Here are some important factors that have obstructed the growth of science in India:

  • Lack of infrastructure and funds for quality research work in science.• Poor pay scales and other facilities to scientists as compared to administrators.
  • Science education is neither properly oriented nor directed. It needs specific directions depending on our requirements.• The industrialists are the actual consumers of new technology and research. The industrialists of this country have little confidence in the ability of Indian scientists. There is practically no co-ordination between the researchers and the industrialists.
  • The rural-based science education is nearly non-existent so that majority of the population is deprived of the benefits of advancements in technology and science.


Q 5. An electron has never been ‘seen’ by any physicist, still, physicists believe that electrons exist. Another man goes forth with this analogy to state that even though ‘spirits’ haven’t been seen but they exist. How can you disprove his argument?


Even though an electron has never been ‘seen’ but its effects have been observed and its practical evidence have been tested and proved. E.g. electricity. However, regarding spirits and ghosts, even though there are many claims and sightings, standardized scientific reading and evidence have never been observed or successfully tested. Thus, we really cannot state with a cent per cent surety that they exist.

Q 6. Heikegani is a crab species native to Japan that has shells that bear a pattern resembling the face of a samurai.
Provided below are possible explanations of this phenomena. Which according to you is a more logical and scientific explanation?
(a) Fishermen in that area set free any crab they caught which accidentally had patterns resembling a samurai’s face. As a result, this particular pattern in the crab shell lived longer and in due course of time, this pattern was genetically propagated.
(This was a hypothesis proposed by Carl Sagan in a TV series as an example of evolution through artificial selection)

(b) Nature imprinted this pattern on the shell of crabs as an honour to the young emperor Antoku of the samurai clan Heike, who drowned in the sea during a battle.  


(a) More logical and scientific.


Q 7.  The industrial revolution in Western Europe and England more than two centuries ago was started by some key scientific and technological progress. State this progress?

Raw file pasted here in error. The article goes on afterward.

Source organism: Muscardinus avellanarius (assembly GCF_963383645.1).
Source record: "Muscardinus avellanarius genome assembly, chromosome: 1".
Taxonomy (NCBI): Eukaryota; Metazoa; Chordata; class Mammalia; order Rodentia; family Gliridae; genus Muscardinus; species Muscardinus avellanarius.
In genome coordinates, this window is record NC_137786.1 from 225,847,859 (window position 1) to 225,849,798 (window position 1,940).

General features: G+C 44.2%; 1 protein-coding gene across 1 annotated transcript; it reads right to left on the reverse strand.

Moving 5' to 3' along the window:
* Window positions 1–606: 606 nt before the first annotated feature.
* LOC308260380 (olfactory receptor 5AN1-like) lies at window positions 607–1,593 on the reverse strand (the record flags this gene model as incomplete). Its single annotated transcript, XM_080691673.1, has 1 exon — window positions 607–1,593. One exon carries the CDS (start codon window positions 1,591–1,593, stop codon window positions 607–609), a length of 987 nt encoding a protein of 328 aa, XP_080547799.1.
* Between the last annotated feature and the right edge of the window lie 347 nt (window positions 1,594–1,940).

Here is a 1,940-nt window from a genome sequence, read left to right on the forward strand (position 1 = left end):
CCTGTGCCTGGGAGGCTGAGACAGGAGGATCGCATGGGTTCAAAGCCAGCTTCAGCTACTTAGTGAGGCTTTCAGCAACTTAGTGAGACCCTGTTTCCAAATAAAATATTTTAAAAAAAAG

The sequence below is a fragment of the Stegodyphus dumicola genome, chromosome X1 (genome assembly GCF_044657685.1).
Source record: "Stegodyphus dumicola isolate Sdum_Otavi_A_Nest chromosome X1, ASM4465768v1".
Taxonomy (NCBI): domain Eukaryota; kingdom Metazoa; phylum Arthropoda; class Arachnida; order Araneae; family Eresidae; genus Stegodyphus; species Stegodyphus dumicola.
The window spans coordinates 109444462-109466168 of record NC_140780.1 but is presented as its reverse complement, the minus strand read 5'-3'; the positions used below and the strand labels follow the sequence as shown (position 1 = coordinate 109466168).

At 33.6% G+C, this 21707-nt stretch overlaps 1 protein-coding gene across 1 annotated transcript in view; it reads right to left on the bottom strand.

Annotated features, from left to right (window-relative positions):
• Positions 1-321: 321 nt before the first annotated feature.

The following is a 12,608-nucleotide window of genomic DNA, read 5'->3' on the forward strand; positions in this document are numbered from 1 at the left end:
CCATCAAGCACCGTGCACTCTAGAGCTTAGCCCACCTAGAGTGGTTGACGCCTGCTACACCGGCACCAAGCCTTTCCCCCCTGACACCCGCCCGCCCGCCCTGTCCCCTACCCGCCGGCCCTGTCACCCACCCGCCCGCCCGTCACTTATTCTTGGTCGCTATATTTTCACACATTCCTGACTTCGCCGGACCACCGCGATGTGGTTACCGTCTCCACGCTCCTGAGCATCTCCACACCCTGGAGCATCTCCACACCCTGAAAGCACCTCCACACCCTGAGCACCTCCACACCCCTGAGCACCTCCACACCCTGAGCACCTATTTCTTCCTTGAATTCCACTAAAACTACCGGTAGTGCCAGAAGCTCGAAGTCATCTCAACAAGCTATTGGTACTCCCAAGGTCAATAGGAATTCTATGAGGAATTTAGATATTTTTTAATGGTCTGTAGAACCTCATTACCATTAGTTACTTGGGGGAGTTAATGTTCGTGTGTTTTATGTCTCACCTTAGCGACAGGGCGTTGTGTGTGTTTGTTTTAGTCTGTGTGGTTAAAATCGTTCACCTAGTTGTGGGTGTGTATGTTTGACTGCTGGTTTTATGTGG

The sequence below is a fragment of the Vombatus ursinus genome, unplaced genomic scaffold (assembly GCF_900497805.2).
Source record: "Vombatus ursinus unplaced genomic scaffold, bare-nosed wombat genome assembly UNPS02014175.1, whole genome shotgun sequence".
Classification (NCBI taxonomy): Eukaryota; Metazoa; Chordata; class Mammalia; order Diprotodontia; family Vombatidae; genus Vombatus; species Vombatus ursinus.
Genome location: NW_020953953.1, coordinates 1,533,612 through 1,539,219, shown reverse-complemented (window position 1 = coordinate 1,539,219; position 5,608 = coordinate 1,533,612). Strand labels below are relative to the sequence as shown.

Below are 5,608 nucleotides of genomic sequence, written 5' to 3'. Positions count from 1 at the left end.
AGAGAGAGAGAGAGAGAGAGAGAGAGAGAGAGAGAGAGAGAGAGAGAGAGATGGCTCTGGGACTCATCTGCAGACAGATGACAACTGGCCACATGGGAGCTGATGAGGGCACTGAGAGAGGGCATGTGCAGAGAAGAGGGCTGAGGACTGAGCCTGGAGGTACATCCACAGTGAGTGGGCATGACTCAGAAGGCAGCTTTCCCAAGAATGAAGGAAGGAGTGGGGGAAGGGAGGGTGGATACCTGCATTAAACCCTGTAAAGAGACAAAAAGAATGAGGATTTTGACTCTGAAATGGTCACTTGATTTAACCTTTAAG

The rise of modern science and industrial revolution are closely connected to each other. The other profound impact effect that science had on the development of modern science is that the application of Science to solve the industrial problems garnered public support and interest in science.

Some of the key discoveries and they and their uses are listed below:

  • The application of thermodynamics and heat to form the steam engine are some of the key advances in science and technology during the period of the industrial revolution.
  • Implementation and discovery of electricity helped in the invention of motors and dynamos. Likewise, the study of gravitation led to the study of motion which further led to the development of cannons and guns. This invention gave power in the hands of western countries and they ruled over the rest of the world.
  • The discovery of explosives not only helped the army but also helped in mineral exploration.

These were a few examples of scientific breakthroughs that helped England and Europe to have their prominent positions in the world.



Q8. It is a general belief that the world is now witnessing a 2nd industrial revolution, and it will radically transform our societies just like the first. State some important contemporary areas of technology and science responsible for the current revolution.


Some key contemporary areas of technology and science, which are chiefly responsible for a new industrial revolution taking place now and likely to take place in the near future are:

  • Artificial intelligence
  • Design of super-fast computers.
  • Biotechnology.
  • Development of superconducting materials at room temperature.
  • Advancements in the field of


Information technology


Developments in the field of space sciences.


Q 9. In about 100 words write a fictional piece based on your speculation about the science and technology of the 22nd century.

In the 22nd century, humans will be able to create wormholes allowing people to travel to distant places in the universe. We will be in contact with aliens and have established human settlements outside the earth as well. With advancements in quantum physics we shall be more aware and understanding of the true nature of our universe and existence. Our technologies will not pollute and degrade earth. Artificial intelligence and humans could have some clashes.


Q10. Try to formulate your ‘moral’ views in practising science. Imagine that you have stumbled upon a great discovery and it will garner great academic interest but will definitely cause hazardous consequences for the public.
What will you do?

A scientist works for the truth. Every scientific discovery reveals a certain truth of nature. So, any discovery, bad or good for mankind, must be made public.
But with that being said, we cannot afford to be blind to consequences. Before disclosing it we must ascertain the degree of good or bad consequences it will have. If we know that a certain discovery has nothing but dangerous consequences to offer to the mass, the discovery is best kept limited only to the knowledge of the scientist and researches working on it. This way the discovery can help societies in the long run without completely destroying it now.